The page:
The California Drought is Killing Giant Sequoias
The years of Californian drought have begun to take their toll on the trees within Sequoia National Park. Despite being the oldest living things on Earth, many mature Giant Sequoias show signs of browning leaves.
With this in mind, biologist Amber Ambrose and his team travel to the Sequoia National Park to study the Sequoias. They hope to find out exactly how the massive trees use water. Since the trees are thousands of years old, they have probably lived through their share of droughts.
“We’re focused on the biggest, oldest ones in the forest, which could be anywhere between 600 to 3000 years old,” says Ambrose. While the saplings at ground level are holding up, the tallest trees are suffering.
With greater size comes greater need. The largest Sequoias can drink up to 800 gallons of water per day. Researchers still aren’t sure if the water is used immediately or preserved for droughts. As the water columns within the trunk dry up, the Sequoias’ pores close, starving them of carbon dioxide. In the most recent year of the California drought, 490 Sequoias have died.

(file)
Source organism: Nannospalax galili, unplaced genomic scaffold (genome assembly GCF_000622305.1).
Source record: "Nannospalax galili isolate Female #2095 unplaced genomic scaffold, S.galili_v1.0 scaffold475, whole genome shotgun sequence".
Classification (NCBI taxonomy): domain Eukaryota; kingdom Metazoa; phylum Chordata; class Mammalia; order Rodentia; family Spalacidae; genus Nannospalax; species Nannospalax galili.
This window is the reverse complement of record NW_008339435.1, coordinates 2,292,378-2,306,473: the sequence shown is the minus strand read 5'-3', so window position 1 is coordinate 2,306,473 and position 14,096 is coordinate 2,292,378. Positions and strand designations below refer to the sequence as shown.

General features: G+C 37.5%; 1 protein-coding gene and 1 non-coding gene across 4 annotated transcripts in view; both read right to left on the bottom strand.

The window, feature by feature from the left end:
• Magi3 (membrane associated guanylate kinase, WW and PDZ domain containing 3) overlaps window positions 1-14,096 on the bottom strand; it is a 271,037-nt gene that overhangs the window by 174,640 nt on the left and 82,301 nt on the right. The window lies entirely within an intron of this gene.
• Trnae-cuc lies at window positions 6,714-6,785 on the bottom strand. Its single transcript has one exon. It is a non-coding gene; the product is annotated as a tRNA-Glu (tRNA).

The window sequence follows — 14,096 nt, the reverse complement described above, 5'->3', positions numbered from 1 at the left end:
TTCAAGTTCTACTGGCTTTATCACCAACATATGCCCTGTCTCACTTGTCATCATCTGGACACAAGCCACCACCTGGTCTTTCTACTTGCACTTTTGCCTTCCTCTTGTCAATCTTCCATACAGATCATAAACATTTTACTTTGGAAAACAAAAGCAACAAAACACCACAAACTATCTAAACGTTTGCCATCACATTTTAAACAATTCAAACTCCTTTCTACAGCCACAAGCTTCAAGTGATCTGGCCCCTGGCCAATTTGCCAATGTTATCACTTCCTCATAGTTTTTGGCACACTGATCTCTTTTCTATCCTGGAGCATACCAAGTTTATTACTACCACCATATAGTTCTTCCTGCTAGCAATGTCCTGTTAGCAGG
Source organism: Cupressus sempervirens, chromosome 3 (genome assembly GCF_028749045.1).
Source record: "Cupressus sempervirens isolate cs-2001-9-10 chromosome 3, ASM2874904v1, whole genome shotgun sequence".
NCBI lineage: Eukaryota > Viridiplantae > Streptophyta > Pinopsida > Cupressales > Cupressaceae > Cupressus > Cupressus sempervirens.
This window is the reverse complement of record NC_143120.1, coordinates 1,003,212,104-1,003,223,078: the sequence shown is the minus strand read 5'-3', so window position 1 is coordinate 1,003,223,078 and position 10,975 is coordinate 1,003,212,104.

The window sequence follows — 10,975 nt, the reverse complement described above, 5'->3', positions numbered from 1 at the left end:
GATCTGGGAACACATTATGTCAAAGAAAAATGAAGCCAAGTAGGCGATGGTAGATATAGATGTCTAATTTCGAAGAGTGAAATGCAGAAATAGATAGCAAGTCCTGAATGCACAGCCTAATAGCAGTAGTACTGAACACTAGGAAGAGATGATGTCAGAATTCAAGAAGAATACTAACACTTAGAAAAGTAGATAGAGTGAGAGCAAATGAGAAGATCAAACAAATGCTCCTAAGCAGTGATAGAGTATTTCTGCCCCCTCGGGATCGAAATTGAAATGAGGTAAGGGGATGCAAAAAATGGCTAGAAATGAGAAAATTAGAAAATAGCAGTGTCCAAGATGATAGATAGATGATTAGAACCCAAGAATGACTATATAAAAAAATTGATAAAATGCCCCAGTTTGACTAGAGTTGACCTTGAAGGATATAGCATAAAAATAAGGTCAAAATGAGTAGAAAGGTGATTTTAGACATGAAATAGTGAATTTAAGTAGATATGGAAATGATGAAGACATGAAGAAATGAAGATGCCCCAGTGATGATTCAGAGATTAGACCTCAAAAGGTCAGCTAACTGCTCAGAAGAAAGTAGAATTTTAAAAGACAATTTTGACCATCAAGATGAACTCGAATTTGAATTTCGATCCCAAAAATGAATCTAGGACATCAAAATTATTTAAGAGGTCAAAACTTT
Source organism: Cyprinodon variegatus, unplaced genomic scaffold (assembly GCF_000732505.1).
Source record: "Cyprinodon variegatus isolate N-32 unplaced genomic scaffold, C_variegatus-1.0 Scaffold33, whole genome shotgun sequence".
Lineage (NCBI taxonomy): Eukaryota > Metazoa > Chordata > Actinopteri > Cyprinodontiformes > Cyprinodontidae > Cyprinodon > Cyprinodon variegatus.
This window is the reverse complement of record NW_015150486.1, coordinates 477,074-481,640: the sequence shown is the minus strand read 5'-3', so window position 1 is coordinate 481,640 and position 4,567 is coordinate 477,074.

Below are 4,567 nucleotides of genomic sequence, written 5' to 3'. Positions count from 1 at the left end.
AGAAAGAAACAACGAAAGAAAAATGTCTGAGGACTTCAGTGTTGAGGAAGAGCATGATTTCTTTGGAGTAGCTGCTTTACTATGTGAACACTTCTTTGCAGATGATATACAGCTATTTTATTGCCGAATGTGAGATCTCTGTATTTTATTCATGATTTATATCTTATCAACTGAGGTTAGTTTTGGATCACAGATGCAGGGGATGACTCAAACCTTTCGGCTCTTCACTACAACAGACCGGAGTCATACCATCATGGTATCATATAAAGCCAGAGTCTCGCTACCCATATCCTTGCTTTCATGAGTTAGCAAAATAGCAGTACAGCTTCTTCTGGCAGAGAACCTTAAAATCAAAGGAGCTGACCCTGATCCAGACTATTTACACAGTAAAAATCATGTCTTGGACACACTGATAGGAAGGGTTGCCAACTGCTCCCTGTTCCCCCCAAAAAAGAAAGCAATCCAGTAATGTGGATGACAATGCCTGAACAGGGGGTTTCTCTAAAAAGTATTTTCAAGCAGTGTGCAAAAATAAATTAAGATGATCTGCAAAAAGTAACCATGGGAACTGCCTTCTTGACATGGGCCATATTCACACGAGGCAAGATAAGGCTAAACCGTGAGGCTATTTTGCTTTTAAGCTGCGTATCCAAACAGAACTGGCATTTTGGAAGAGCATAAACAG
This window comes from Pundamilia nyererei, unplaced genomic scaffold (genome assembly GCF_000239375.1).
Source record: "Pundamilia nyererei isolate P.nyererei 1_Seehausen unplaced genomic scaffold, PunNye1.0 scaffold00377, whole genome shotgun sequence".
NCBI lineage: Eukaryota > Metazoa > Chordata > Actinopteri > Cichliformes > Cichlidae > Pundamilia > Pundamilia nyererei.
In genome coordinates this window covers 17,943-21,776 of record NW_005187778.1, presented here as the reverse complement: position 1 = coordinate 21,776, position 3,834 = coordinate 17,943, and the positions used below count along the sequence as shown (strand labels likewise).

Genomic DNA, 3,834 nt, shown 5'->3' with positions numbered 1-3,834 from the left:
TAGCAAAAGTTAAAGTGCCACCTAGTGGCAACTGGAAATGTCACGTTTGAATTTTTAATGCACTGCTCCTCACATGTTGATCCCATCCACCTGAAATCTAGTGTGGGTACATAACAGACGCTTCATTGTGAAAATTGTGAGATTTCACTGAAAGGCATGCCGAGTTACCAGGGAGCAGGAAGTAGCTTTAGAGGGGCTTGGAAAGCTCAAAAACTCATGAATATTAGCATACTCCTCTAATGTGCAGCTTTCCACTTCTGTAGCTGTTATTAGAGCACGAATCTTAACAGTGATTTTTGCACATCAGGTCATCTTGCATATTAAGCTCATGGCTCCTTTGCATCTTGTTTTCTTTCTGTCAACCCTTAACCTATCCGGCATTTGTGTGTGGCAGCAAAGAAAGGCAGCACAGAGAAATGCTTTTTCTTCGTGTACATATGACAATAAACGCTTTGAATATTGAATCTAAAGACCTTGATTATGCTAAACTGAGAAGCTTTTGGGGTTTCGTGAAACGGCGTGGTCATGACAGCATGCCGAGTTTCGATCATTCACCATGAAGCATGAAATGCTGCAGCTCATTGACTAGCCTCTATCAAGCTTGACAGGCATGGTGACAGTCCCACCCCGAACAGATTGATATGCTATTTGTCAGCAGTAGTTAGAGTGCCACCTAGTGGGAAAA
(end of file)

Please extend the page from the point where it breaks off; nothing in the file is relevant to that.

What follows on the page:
The team of biologists use crossbows to shoot bolts into the canopy over 200 feet up, each one trailing a fishing wire. The wire flies over a branch before returning to the ground, allowing the researchers to secure a climbing rope. The team then climbs up and takes numerous leaf clippings to analyze later. Hanging in the canopy, the researchers attach temperature and humidity sensors. The fifty trees analyzed will give the Park Service an idea of which trees need the most help.
In the sky, other researchers survey the forest, noting leaf colors and water concentration. With data pouring in, they will be able to create a map showing which areas are most affected by drought. The National Park Service can then use prescribed burnings to reduce competition, allowing the forest to survive.
This drought is just the beginning of a bigger trend. As global temperatures rise, other species will experience similar problems. Despite their former resilience, Giant Sequoias are not invincible as once thought. Researchers are scrambling to find solutions. As Ambrose says, “We’re hoping we can use our combined data to help national parks solve this issue.”